Atom Egoyan’s unfairly overlooked film “The Captive”.

"The Captive"

The Cap­tive”

What­ev­er hap­pened to Cana­di­an film mak­er Atom Egoy­an? Dur­ing the 1990s, he proved him­self to be one of the most excit­ing direc­tors work­ing any­where in the world.

After Fam­i­ly View­ing (’87), Speak­ing Parts (’89) and the crim­i­nal­ly over­looked Cal­en­dar (’93) he won inter­na­tion­al acclaim with the bril­liant­ly intri­cate Exot­i­ca in 1994, which was one of the films of the decade.

He fol­lowed that up in 1997 with The Sweet Here­after which was almost as impres­sive. It won the Grand Jury prize at Cannes and saw Egoy­an nom­i­nat­ed for an Oscar for Best Direc­tor and Best Adapt­ed Screenplay.

Felicia’s Jour­ney was some­thing of a mis­step in 1999, but he seemed to be back on song again with Ararat in 2002.

So what has hap­pened since? Well, there was an attempt at a rel­a­tive­ly big bud­get film in ’05 with Where The Truth Lies, star­ing Col­in Firth and Kevin Bacon. Which was all right, if some­what pedestrian.

Then there was Ado­ra­tion in ’08, which felt strained and effort­ful. And, again, pedes­tri­an. The “erot­ic thriller” Chloe fol­lowed in ’09, and then in ’13 the unnec­es­sary and baf­fling­ly straight Devil’s Knot.

So The Cap­tive, which was screened last year at Cannes, is very much some­thing of a return to form. Eight years after their daugh­ter is abduct­ed, her par­ents Ryan Reynolds and Mireille Enos dis­cov­er evi­dence that she might still be alive.



All of Egoyan’s usu­al pre­oc­cu­pa­tions sur­face. That sense of insid­i­ous intru­sion that we all feel liv­ing in a world where every­one is being watched. And where the nature of an event and the search for truth is some­how warped when that event is seen cap­tured on a screen.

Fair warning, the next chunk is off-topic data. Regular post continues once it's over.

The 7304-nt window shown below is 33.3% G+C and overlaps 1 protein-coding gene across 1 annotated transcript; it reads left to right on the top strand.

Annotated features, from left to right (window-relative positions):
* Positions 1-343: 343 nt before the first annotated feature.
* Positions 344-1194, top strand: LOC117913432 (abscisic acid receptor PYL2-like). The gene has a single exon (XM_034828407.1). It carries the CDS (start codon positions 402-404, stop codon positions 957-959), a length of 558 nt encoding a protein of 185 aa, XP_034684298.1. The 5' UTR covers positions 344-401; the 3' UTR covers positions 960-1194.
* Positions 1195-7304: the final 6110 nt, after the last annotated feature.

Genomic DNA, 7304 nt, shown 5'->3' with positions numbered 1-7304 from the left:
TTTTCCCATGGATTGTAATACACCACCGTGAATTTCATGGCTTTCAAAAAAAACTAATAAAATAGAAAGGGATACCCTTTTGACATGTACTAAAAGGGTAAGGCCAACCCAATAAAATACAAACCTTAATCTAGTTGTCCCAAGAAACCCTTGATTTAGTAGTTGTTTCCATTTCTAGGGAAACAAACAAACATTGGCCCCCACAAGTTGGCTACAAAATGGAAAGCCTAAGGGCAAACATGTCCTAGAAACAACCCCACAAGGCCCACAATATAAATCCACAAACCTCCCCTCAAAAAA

And how the same events appear in a dif­fer­ent light and present lay­ers of con­flict­ing truths, when they are viewed at one remove on a screen, as those view­ing the events are them­selves watched by us, on ours.

Some peo­ple have com­plained that the sto­ry stretch­es creduli­ty. And it cer­tain­ly would have been a pleas­ant sur­prise if the vil­lain hadn’t been so vis­i­bly las­civ­i­ous. The banal­i­ty of evil is much more inter­est­ing and much more cred­i­ble than the sight of man twid­dling his mous­tache with such the­atri­cal rel­ish. And cast­ing Rosario Daw­son as a social work­er was always going to be a stretch in any universe.

But the film nonethe­less main­tains a won­der­ful­ly taut sense of ten­sion through­out, and is I fear a much more real­is­tic and bet­ter researched por­tray­al of pae­dophile rings and their sophis­ti­cat­ed net­work of vir­tu­al war­rens than many would like to believe.

Rosario Dawson looking more exotica than social worker.

Rosario Daw­son look­ing more exot­i­ca than social worker.

It’s not hard to under­stand why it was so com­plete­ly over­looked at Cannes last year and after its release sub­se­quent­ly, giv­en how far from grace Egoy­an has fall­en of late. But don’t be fooled by that recent form. The Cap­tive is a tense, intri­cate­ly woven thriller that delves into the dark­est crevices of the human psy­che with verve and intelligence.

You can see the trail­er for The Cap­tive here. And for The Sweet Here­after here. The Exot­i­ca trail­er is quite sim­ply pants. So here’s a taster that some­one’s post­ed up as an alternative.

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